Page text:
RPA and AI are transforming accounting – Here is how!

The impact of automation and digital transformation in the accounting and financing sector, triggered by disruptive technologies like artificial intelligence, machine learning, cloud computing, blockchain, and robotic process automation (RPA), is self-evident. The industry is increasingly turning to technology to perform complex and time-consuming accounting tasks efficiently, cut costs and eliminate inaccuracies.

Accounting departments were the first to extensively adopt IT and automation in the 1950s, with process mechanization involved the use of punched cards to store and retrieve transaction data. The advent of computers completely transformed the way accountants collect, store, process, and share data through various tools.

The introduction of enterprise resource planning systems (ERP) later opened up a new horizon of opportunities for organizations to gain centralized control over the systems through cross-functional integration, facilitating further efficiency improvements.

ERP systems still required links to other applications, which translated into the high complexity of the solution. Thus, achieving a higher accounting automation level was still hard until the introduction of robotic process automation (RPA).

RPA is a technology that allows end-users to configure a software robot to use existing applications to perform transactions, manipulate data, and communicate with other systems. These software robots are programmed and trained to perform repetitive, rules-based, high-volume operations by replicating human actions when accessing multiple systems, applications, and documents.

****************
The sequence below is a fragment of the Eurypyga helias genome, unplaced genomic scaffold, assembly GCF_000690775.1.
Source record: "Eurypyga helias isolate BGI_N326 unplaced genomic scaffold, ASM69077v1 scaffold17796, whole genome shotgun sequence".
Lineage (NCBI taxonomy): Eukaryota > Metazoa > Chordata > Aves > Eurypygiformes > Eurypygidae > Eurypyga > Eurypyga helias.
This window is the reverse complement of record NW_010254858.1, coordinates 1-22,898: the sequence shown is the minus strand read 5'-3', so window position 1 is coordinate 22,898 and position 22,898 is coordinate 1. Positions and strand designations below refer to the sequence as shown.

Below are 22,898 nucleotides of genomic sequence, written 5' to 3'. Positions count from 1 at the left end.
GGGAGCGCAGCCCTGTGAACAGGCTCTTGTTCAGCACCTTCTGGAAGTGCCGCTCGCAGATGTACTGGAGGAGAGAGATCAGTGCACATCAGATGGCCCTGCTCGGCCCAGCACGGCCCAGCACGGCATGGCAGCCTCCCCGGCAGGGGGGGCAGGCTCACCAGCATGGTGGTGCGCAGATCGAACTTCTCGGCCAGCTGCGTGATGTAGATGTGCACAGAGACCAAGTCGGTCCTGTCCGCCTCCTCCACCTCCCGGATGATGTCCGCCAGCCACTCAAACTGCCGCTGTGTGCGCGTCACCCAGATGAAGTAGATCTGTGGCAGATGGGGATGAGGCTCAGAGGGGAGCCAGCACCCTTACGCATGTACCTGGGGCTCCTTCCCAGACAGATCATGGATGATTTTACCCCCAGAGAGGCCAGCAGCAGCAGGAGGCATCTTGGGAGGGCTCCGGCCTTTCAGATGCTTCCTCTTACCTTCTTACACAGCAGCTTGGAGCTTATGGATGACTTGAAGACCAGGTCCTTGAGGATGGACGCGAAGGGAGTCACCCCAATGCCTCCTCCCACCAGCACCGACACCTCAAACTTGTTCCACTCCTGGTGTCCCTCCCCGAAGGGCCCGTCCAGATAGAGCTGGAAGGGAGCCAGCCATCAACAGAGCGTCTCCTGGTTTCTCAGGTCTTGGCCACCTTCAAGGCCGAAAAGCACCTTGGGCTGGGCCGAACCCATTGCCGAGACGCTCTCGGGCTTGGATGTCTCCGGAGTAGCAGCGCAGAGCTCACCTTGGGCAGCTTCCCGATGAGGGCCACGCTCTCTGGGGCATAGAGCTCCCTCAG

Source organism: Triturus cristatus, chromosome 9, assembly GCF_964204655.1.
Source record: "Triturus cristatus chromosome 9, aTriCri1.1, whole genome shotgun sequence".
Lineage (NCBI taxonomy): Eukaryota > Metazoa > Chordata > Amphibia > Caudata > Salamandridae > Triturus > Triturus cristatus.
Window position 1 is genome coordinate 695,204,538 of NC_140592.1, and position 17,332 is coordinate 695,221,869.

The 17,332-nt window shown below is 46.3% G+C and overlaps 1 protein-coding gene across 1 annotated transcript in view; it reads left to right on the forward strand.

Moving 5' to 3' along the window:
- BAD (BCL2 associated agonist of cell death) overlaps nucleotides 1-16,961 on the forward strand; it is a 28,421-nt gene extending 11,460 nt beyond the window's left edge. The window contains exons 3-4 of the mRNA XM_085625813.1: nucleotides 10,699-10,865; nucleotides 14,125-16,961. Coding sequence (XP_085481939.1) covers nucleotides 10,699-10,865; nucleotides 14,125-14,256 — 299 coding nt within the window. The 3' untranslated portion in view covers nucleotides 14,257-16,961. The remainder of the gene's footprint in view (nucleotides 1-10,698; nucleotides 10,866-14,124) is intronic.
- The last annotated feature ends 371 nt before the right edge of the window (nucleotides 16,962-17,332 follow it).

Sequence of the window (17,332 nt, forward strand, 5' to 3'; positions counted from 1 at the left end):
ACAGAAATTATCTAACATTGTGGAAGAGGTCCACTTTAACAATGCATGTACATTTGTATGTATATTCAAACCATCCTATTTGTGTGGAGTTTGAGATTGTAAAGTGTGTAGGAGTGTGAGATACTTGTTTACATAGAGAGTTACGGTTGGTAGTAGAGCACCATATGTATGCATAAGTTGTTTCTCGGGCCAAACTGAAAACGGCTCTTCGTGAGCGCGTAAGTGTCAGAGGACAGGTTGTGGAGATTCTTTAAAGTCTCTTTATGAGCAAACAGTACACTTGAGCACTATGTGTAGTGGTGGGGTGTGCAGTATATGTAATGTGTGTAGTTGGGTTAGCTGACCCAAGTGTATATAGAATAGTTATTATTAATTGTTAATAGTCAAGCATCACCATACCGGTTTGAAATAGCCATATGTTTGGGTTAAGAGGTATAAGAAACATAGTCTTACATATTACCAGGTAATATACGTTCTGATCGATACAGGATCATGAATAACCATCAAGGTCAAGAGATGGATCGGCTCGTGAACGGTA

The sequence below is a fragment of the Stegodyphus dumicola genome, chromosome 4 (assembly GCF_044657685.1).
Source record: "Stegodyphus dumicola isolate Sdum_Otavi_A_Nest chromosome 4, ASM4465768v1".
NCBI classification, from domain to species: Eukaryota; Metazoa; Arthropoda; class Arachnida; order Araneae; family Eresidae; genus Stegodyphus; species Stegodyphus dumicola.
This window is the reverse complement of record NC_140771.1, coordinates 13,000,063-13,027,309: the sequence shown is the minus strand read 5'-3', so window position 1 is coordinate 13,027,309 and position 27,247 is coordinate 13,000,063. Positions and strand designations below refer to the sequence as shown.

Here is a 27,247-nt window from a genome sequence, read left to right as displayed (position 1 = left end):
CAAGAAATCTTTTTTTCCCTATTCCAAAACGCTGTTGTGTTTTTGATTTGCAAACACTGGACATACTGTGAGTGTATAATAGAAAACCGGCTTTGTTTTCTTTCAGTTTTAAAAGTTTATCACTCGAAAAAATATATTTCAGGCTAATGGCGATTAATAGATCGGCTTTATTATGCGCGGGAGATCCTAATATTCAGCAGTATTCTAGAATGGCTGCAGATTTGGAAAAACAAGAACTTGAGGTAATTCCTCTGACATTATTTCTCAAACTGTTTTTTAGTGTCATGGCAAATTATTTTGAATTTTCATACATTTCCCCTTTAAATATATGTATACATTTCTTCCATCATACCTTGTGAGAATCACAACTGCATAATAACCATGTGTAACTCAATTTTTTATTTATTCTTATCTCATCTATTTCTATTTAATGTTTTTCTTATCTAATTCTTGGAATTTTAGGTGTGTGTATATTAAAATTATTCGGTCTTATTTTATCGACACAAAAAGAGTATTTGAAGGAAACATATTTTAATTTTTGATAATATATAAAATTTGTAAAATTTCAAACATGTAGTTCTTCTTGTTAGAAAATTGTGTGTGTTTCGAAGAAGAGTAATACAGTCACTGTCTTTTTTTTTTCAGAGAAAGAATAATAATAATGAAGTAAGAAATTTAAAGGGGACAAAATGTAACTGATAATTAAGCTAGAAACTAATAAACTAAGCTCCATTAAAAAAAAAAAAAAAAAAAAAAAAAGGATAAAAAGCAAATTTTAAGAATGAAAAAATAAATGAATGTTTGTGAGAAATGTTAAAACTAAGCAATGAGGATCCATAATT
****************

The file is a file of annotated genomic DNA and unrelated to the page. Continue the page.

Typical office work operations that software robots can take over include:

  • opening, reading, and sending emails about the completion of a task.
  • searching, extracting, updating, validating, and entering data across multiple online and offline applications like ERP, CRM, Office, etc. in machine-readable formats (text files, spreadsheets, XML, HTML, scanned documents, PDFs, images) via application programming interfaces(API).
  • data cleansing, processing, and formatting to provide standardized reports for better decision-making.

All accounting operations require high accuracy, consistency, and many of them involve the manual handling of repetitive transactions. An employee usually collects information from multiple and fragmented systems and then processes the data (verifies, submits for approval) before finally saving them into an accounting system. Manual data collection and manipulation consumes much time and is error-prone.

With RPA, the robots can operate in the user interface the same way people do, eliminating the need to modify applications (e.g., accounting, payroll, warehouse, ERP software) or the underlying information technology infrastructure. Each operation is tracked and logged to ensure data integrity and meet audit requirements. Audit logs of automated processes can include much higher detail levels than when done by manual handling. Robots can be quickly retrained (in a centralized way) to comply with the accounting regulations and standards, subject to frequent changes.

An alternative to traditional (integrated, full) automation that requires significant time, money, and efforts from programmers and software suppliers to develop dedicated software and to integrate it into existing systems, RPA can be deployed as a noninvasive technology solution without the undesired interference with existing infrastructure, offering cross-functional and multiple systems operations. It is particularly suited for business environments with numerous modern and legacy applications.